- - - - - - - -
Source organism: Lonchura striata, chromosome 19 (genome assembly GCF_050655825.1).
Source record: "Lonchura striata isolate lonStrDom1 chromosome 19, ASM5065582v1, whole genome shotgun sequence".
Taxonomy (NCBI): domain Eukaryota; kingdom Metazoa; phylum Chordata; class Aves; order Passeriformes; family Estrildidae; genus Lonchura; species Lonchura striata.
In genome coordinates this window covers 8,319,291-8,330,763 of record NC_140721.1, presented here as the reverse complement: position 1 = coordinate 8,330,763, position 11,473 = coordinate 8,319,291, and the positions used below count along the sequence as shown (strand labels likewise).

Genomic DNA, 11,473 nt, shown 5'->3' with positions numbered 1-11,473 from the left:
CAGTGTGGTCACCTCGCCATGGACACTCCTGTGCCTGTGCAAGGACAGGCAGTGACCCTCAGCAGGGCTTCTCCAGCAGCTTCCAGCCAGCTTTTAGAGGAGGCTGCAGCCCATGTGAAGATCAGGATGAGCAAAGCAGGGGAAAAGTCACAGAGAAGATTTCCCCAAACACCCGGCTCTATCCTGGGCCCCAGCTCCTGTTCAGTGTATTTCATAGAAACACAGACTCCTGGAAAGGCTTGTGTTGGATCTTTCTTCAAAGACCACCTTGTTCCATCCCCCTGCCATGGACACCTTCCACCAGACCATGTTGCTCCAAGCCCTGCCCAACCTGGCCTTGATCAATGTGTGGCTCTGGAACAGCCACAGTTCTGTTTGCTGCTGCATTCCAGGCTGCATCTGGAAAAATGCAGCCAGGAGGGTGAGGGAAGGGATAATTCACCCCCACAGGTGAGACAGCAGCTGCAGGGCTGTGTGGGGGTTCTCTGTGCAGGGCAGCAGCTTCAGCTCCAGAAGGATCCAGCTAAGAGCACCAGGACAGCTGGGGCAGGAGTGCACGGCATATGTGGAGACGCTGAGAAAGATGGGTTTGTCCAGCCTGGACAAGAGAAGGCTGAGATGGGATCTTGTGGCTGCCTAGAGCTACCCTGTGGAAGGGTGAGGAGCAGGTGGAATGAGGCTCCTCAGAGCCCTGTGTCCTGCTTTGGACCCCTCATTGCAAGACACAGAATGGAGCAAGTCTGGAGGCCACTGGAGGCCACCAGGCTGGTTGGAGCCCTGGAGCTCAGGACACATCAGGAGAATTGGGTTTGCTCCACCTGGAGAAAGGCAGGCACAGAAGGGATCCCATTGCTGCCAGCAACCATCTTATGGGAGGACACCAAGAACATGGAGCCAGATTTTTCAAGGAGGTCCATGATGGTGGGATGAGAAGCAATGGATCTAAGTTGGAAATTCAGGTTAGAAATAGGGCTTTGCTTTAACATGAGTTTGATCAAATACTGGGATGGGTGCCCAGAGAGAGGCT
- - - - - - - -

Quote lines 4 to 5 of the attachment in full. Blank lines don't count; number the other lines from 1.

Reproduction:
In genome coordinates this window covers 8,319,291-8,330,763 of record NC_140721.1, presented here as the reverse complement: position 1 = coordinate 8,330,763, position 11,473 = coordinate 8,319,291, and the positions used below count along the sequence as shown (strand labels likewise).

Genomic DNA, 11,473 nt, shown 5'->3' with positions numbered 1-11,473 from the left: